“It’s like making a tattoo, Daddy, but it’s not.” –Ruby

“Laughter and tears are both responses to frustration and exhaustion. I myself prefer to laugh, since there is less cleaning up to do afterward.” –Kurt Vonnegut

I broke my hand recently.  It happened when stress and frustration joined forces with my fear of being found a fraud.  Together they conspired against the better angels of my nature to hobble me.  It is tough to type now.

I tried using voice recognition software as a means of dictation to build a MS Word document.  My computer barely survived the ordeal.

As a result, correspondence will be slowed in the near future.

Since breaking my hand I’ve noticed that, having heard the story, people fall into one of two categories: 1) Those who show empathy/sympathy for the frustration that I felt, and 2) Those who make the obvious remark that hitting a cabinet is a stupid choice.  I am ever fascinated by those who feel the need to state the obvious.  I am also fascinated by religious television programming.  Not that Pat Robertson states the obvious.  Rather, it is the lack of self-awareness–combined with the compulsion to force one’s voice, regardless how awkwardly, into any given situation–that bind the Pat Robertsons and the “Staters of the Obvious” in this world.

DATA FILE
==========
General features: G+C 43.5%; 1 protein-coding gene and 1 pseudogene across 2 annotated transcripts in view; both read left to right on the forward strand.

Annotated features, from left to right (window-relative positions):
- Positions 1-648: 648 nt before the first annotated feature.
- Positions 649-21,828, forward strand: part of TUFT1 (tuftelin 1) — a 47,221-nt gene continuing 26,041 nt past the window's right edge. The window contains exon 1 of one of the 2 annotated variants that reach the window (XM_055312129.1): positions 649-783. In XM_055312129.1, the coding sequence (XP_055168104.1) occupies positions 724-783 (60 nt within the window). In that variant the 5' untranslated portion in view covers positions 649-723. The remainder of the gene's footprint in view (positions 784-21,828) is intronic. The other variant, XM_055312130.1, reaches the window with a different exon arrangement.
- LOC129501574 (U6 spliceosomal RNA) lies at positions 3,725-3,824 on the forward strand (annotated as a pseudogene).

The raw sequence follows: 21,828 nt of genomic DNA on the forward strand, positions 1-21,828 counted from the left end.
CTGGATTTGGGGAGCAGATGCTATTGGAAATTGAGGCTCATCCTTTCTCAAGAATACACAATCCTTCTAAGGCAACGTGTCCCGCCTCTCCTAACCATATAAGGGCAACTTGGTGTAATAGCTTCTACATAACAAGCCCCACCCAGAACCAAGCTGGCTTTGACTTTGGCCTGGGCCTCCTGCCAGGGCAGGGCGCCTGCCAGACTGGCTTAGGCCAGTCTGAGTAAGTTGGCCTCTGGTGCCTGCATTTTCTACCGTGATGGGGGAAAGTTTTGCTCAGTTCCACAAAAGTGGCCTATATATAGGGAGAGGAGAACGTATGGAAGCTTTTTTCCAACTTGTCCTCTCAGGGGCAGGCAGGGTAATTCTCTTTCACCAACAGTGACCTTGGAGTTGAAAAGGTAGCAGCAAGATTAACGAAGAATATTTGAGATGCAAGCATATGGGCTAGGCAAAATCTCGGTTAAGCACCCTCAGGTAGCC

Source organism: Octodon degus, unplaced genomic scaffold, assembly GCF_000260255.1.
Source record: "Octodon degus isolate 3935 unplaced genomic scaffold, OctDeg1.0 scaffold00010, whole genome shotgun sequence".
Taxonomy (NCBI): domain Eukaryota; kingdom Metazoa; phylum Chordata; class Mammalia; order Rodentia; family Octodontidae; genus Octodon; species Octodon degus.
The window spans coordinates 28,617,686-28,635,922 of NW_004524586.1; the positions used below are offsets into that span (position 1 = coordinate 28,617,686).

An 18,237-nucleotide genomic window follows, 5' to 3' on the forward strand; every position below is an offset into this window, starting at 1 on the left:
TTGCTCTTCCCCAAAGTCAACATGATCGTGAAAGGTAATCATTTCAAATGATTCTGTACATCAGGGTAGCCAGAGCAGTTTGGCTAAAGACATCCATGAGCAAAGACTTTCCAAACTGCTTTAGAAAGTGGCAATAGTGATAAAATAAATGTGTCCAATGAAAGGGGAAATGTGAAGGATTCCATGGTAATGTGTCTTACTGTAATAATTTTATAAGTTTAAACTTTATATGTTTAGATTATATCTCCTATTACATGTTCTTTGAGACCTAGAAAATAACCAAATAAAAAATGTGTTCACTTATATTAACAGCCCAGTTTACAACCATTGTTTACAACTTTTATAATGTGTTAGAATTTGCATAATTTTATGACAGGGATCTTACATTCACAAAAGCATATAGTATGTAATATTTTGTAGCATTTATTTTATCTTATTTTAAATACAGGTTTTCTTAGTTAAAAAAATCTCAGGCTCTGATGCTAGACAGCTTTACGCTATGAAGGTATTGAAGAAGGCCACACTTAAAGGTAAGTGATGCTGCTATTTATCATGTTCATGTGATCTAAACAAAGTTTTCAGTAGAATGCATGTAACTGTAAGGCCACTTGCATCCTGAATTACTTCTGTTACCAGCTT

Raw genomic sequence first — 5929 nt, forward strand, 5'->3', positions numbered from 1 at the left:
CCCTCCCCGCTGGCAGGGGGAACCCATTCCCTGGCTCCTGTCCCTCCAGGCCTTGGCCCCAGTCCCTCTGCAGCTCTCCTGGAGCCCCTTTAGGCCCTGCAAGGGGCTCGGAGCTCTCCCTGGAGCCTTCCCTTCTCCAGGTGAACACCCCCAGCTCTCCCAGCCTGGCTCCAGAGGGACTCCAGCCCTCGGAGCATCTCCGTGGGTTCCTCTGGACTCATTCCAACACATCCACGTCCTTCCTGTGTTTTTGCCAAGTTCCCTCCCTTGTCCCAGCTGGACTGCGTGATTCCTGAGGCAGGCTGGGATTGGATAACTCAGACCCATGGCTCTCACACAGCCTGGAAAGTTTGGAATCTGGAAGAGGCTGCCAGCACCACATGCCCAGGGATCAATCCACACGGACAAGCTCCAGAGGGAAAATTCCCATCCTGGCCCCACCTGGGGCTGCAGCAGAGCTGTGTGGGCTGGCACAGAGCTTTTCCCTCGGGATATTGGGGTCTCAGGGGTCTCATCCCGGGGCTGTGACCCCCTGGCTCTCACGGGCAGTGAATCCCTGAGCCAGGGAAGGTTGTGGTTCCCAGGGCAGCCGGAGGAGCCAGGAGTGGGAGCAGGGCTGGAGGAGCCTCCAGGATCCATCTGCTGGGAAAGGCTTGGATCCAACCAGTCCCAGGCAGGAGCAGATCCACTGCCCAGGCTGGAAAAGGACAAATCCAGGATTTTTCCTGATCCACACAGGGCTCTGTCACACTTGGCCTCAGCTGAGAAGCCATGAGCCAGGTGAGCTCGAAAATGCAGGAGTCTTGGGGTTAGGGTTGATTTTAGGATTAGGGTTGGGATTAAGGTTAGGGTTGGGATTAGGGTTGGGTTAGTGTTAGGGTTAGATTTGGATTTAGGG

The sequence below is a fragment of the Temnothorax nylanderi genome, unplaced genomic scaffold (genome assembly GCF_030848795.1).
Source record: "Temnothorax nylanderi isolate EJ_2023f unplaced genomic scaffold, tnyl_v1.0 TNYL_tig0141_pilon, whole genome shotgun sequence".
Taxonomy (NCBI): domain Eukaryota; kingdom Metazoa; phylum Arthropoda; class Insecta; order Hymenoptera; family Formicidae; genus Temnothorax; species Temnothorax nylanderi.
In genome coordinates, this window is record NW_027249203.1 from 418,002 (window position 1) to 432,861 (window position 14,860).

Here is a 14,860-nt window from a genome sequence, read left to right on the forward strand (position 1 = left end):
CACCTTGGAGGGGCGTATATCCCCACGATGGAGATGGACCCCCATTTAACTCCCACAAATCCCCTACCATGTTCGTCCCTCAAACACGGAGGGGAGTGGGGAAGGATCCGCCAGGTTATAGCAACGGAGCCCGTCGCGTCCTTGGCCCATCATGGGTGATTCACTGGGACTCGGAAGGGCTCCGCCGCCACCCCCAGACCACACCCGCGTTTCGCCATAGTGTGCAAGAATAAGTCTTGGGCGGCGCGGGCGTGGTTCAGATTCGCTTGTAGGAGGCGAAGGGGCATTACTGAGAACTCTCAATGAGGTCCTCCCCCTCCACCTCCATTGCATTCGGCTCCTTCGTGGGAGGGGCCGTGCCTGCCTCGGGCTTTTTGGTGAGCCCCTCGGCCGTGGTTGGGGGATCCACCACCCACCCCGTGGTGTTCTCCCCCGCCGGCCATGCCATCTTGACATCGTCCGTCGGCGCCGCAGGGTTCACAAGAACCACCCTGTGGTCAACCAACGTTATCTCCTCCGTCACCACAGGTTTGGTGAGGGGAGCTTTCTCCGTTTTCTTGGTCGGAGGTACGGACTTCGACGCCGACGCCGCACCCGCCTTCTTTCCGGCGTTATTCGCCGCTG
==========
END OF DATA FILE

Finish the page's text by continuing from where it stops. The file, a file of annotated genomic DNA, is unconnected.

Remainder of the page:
We’ve all but sold our house.  The projected closing date is December 30th.  We’ve been here before not here, per-se, but within eyesight; time will tell…she always do.

For some time I’ve wanted to do a blog with a long view on vision.  A blog that has a magazine-like philosophy of content.  The other day, while driving northbound on State Route 3 between Belfair and Sunnyslope, it came to me.  I realized the topic: DIY paint projects.  I decided that I want to do photo-shoots and interviews with anyone who has refurbished a car, wall, dresser, room, or anything else using their imagination–rather than cash–as the impetus of revelation.  I’ve already lined up my first interview.  The blog will be called: Rattle Candy…provided no one has already taken the name…

Was hitting the cabinet a stupid choice?  The answer is rendered moot if it fails to clearly present itself prior to hitting the cabinet.

I posted some pictures of a new obsession of mine: Stencil Graffiti, on my Tumblr…Check it out here